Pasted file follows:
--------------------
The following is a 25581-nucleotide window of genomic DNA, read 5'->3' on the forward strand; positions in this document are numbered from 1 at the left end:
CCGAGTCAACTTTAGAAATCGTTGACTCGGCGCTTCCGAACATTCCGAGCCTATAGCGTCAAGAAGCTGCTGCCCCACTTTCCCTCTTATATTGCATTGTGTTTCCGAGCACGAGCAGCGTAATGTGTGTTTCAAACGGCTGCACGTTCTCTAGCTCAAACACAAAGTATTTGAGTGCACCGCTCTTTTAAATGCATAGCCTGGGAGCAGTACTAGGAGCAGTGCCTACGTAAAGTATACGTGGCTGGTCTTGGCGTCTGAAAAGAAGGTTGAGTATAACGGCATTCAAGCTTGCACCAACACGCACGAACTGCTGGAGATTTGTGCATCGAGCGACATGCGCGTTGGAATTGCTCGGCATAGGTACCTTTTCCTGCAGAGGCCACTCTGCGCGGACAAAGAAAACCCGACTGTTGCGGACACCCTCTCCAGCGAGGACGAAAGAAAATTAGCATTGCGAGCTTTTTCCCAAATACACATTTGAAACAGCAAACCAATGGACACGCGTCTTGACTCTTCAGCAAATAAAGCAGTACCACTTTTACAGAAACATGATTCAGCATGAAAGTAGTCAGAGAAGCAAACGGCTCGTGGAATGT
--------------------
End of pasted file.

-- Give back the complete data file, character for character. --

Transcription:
The following is a 25581-nucleotide window of genomic DNA, read 5'->3' on the forward strand; positions in this document are numbered from 1 at the left end:
CCGAGTCAACTTTAGAAATCGTTGACTCGGCGCTTCCGAACATTCCGAGCCTATAGCGTCAAGAAGCTGCTGCCCCACTTTCCCTCTTATATTGCATTGTGTTTCCGAGCACGAGCAGCGTAATGTGTGTTTCAAACGGCTGCACGTTCTCTAGCTCAAACACAAAGTATTTGAGTGCACCGCTCTTTTAAATGCATAGCCTGGGAGCAGTACTAGGAGCAGTGCCTACGTAAAGTATACGTGGCTGGTCTTGGCGTCTGAAAAGAAGGTTGAGTATAACGGCATTCAAGCTTGCACCAACACGCACGAACTGCTGGAGATTTGTGCATCGAGCGACATGCGCGTTGGAATTGCTCGGCATAGGTACCTTTTCCTGCAGAGGCCACTCTGCGCGGACAAAGAAAACCCGACTGTTGCGGACACCCTCTCCAGCGAGGACGAAAGAAAATTAGCATTGCGAGCTTTTTCCCAAATACACATTTGAAACAGCAAACCAATGGACACGCGTCTTGACTCTTCAGCAAATAAAGCAGTACCACTTTTACAGAAACATGATTCAGCATGAAAGTAGTCAGAGAAGCAAACGGCTCGTGGAATGT